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WHAT YOU NEED TO KNOW:
What causes an earache?
An earache can be caused by a problem within your ear. A problem or condition in another body area can also cause pain that travels to your ear. An earache can be caused by any of the following:
- Infection of the inner or outer ear
- Earwax buildup, or small objects put into your ear
- Ear injury caused by a cotton swab or by air pressure changes from a plane ride or scuba diving
- Other infections, such as tonsillitis or pharyngitis
- Jaw or dental problems such as cavities or TMJ
- Neck pain caused by problems such as arthritis in your upper spine
How is an earache diagnosed?
Your healthcare provider will examine your ears, head, neck, and mouth. He will also ask you to describe your symptoms. You may also receive any of the following:
- Audiometry is a test used to check for hearing loss. Your healthcare provider will play sounds at different volumes to check how much you can hear.
- Tympanometry is a test used to check pressure changes that may be a sign of problems with your inner ear.
How is an earache treated?
- NSAIDs , such as ibuprofen, help decrease swelling, pain, and fever. This medicine is available with or without a doctor's order. NSAIDs can cause stomach bleeding or kidney problems in certain people. If you take blood thinner medicine, always ask if NSAIDs are safe for you. Always read the medicine label and follow directions. Do not give these medicines to children under 6 months of age without direction from your child's healthcare provider.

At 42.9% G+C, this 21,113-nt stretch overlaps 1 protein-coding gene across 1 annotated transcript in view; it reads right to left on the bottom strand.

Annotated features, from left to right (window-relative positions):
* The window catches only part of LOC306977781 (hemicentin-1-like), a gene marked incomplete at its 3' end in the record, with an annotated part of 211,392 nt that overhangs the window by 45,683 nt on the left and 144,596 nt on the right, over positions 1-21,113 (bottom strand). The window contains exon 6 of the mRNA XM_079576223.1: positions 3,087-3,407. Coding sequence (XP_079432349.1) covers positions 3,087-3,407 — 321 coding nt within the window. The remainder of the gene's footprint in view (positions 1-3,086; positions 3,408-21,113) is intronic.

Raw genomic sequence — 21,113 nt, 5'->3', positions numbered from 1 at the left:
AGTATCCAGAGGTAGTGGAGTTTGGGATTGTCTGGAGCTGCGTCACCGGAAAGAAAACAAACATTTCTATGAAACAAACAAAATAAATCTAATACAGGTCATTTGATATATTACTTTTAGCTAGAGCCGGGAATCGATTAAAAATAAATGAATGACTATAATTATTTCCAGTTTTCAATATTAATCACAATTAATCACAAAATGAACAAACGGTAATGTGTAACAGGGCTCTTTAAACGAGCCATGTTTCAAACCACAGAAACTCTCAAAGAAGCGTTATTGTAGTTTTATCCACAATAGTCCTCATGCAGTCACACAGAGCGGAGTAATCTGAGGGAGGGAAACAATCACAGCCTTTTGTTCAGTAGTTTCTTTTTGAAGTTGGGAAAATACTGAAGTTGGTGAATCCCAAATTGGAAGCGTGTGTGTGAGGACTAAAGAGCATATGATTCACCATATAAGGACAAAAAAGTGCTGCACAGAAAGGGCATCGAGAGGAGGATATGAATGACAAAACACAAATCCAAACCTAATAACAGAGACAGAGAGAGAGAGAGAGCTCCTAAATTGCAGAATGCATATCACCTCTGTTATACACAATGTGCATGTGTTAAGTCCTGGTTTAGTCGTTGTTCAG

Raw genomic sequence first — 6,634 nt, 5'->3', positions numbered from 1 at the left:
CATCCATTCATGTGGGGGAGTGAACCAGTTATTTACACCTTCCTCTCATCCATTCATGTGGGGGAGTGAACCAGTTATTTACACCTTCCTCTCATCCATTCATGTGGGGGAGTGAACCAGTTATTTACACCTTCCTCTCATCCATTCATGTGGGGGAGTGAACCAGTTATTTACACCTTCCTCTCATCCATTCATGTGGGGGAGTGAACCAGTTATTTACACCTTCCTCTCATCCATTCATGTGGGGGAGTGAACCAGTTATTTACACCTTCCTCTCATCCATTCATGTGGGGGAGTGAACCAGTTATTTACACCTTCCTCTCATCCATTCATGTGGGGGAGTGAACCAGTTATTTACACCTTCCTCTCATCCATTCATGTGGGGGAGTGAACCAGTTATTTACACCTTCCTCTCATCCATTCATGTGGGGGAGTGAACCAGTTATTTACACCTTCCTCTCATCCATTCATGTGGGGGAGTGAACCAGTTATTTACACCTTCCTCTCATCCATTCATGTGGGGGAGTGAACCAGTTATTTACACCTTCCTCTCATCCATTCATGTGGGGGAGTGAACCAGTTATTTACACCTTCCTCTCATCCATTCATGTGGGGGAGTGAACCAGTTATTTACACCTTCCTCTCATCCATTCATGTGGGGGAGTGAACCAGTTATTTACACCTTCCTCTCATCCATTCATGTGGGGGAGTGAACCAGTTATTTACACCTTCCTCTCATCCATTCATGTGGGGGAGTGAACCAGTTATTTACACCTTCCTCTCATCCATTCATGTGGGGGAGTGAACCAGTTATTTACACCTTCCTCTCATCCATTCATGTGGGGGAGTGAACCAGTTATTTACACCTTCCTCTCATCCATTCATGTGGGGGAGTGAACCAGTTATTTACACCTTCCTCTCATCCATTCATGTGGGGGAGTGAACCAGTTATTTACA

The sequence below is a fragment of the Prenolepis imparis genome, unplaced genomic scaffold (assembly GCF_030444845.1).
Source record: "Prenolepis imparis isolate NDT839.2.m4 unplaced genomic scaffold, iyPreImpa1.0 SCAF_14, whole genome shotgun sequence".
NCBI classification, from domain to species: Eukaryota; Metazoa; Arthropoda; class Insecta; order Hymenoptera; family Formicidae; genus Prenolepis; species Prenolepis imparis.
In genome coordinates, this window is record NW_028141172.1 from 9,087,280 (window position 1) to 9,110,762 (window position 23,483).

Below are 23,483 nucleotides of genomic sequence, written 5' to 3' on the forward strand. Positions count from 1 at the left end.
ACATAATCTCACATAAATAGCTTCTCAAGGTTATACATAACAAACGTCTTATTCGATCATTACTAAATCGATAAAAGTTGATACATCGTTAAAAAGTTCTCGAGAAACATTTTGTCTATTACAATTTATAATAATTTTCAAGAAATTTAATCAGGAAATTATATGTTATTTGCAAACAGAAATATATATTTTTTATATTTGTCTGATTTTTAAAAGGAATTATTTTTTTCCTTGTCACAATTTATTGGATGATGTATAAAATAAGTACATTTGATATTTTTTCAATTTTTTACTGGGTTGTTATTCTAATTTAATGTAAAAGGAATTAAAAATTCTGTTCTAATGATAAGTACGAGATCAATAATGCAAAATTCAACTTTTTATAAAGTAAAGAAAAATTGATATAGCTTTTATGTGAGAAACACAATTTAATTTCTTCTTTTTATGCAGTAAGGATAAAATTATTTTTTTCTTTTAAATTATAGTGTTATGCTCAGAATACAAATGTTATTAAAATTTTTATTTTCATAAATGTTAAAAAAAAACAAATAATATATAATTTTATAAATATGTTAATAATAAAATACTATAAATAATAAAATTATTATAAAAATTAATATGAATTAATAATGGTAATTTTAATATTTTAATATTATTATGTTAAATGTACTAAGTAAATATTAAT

- Acetaminophen decreases pain and fever. It is available without a doctor's order. Ask how much to take and how often to take it. Follow directions. Acetaminophen can cause liver damage if not taken correctly.
When should I seek immediate care?
- You have a severe earache.
- You have ear pain with itching, hearing loss, dizziness, a feeling of fullness in your ear, or ringing in your ears.
When should I contact my healthcare provider?
- Your ear pain worsens or does not go away with treatment.
- You have drainage from your ear.
- You have a fever.
- Your outer ear becomes red, swollen, and warm.
- You have questions or concerns about your condition or care.
Care AgreementYou have the right to help plan your care. Learn about your health condition and how it may be treated. Discuss treatment options with your healthcare providers to decide what care you want to receive. You always have the right to refuse treatment. The above information is an educational aid only. It is not intended as medical advice for individual conditions or treatments. Talk to your doctor, nurse or pharmacist before following any medical regimen to see if it is safe and effective for you.
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